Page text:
Inference to the Best Explanation, Relative Plausibility, and Probability
Philosophical Foundations of Evidence Law (Oxford University Press, 2021, Christian Dahlman, Alex Stein & Giovanni Tuzet eds.), Forthcoming
26 Pages Posted: 13 Oct 2020
Date Written: October 2020
For over fifty years, legal proof was thought to be best understood as embodying or implementing various aspects of probability theories. These probability-based explanations neglected the extent to which explanatory considerations explain juridical proof, and a paradigm shift is now occurring from probabilistic to explanatory-based understanding of juridical proof. Similar to many scientific practices, juridical proof—from beginning to end—turns on how well the evidence would explain certain conclusions, and the legal process is structured to facilitate such an inquiry. This inferential process, well known in the philosophy of science, is referred to as abduction or “inference to the best explanation.” In this chapter, we provide an account of the process in general and an explanation-based account of juridical proof in particular—the latter, due to ecological differences between the law and other settings, deviates somewhat from the philosophical debates over IBE. We then compare the explanatory approach with probability approaches and demonstrate the decided inferiority of the latter. We conclude with the theoretical and practical consequences of the debate.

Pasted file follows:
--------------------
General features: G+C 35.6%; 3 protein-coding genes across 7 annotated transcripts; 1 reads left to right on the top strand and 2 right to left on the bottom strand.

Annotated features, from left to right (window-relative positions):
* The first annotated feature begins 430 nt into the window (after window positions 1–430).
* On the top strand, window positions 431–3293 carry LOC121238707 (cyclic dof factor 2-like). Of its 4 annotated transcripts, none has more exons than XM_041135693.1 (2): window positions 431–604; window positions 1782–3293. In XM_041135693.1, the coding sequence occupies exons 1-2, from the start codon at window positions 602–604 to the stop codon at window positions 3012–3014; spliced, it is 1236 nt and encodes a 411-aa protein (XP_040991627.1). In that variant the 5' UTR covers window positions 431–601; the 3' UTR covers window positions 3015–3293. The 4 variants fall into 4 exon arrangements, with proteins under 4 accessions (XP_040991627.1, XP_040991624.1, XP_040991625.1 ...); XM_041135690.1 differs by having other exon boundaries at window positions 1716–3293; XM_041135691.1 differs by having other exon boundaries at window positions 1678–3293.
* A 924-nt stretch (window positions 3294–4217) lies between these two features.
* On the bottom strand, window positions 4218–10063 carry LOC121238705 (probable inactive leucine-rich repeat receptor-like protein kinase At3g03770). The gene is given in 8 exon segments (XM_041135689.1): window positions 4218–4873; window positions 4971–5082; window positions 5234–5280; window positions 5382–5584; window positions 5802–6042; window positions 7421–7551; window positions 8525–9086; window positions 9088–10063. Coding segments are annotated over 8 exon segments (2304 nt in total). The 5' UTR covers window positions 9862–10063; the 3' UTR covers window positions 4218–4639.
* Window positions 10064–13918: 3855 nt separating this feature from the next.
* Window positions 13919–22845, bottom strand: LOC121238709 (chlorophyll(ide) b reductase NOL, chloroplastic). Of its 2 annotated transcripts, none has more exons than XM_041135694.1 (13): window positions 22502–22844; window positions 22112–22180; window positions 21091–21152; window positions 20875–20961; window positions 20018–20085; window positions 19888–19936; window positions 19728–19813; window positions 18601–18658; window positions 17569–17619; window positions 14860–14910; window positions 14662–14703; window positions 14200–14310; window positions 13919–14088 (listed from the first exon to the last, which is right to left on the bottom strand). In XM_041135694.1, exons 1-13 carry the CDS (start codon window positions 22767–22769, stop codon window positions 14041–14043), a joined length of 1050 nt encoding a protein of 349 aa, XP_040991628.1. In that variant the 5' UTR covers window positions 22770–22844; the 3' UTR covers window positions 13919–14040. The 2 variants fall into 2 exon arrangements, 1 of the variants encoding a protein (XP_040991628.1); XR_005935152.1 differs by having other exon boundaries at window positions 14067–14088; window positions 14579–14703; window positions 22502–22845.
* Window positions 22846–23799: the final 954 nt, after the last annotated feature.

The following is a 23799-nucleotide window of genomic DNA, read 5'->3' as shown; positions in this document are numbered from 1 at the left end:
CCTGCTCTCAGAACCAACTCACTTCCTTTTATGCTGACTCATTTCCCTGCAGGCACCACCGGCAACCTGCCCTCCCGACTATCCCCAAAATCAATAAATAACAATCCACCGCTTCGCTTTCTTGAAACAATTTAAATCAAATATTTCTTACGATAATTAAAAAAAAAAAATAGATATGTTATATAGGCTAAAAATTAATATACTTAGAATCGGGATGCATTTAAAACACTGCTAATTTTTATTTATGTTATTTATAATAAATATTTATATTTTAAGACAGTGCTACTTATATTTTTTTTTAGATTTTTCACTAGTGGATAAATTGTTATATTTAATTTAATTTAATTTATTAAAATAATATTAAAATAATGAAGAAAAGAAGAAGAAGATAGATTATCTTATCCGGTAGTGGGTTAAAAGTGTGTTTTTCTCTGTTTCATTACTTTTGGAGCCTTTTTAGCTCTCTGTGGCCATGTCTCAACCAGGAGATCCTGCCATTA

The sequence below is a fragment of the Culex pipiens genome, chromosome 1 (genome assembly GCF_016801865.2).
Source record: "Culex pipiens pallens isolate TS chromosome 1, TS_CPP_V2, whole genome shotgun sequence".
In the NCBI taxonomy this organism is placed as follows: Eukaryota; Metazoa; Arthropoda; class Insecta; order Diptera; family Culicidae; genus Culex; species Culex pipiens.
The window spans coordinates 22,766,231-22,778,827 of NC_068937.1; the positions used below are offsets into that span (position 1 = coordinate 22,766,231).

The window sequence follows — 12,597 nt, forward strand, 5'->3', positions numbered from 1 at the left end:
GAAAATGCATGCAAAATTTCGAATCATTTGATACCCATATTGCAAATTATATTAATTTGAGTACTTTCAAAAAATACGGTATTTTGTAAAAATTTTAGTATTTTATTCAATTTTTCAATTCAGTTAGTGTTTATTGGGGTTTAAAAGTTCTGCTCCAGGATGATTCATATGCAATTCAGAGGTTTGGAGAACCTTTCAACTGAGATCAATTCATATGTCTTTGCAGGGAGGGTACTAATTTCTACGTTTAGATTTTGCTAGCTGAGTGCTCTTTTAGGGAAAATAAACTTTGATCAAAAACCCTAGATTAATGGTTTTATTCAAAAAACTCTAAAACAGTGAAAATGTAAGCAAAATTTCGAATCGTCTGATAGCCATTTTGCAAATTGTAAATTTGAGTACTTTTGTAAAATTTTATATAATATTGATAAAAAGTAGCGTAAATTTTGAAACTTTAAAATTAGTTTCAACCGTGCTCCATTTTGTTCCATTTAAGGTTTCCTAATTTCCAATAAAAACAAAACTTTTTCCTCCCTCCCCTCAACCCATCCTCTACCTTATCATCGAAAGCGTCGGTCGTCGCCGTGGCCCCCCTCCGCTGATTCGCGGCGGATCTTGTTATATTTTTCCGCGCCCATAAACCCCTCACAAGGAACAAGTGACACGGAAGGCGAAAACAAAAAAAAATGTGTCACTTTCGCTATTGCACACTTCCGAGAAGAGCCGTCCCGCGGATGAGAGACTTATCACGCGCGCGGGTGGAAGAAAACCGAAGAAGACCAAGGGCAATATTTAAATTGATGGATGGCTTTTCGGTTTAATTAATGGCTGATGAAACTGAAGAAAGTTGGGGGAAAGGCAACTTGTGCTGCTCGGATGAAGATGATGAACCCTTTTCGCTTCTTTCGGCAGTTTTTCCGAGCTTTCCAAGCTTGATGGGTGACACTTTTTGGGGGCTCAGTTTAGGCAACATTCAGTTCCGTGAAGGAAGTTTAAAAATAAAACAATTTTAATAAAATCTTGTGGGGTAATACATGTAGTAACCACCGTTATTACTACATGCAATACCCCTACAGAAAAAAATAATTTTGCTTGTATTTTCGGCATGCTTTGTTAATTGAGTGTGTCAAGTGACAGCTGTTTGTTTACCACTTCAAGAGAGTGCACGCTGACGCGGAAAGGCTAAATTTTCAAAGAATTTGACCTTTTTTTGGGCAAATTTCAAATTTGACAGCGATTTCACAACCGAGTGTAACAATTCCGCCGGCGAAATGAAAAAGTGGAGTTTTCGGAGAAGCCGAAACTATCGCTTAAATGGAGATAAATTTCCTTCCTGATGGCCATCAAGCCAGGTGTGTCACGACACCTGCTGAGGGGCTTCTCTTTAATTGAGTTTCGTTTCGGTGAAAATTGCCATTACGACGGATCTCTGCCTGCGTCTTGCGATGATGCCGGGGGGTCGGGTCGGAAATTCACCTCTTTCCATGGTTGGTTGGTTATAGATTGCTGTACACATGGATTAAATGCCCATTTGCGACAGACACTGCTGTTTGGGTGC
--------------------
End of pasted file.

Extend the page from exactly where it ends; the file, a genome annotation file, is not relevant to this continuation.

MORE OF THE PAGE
Keywords: evidence, legal proof, abduction, inference to the best explanation, probability
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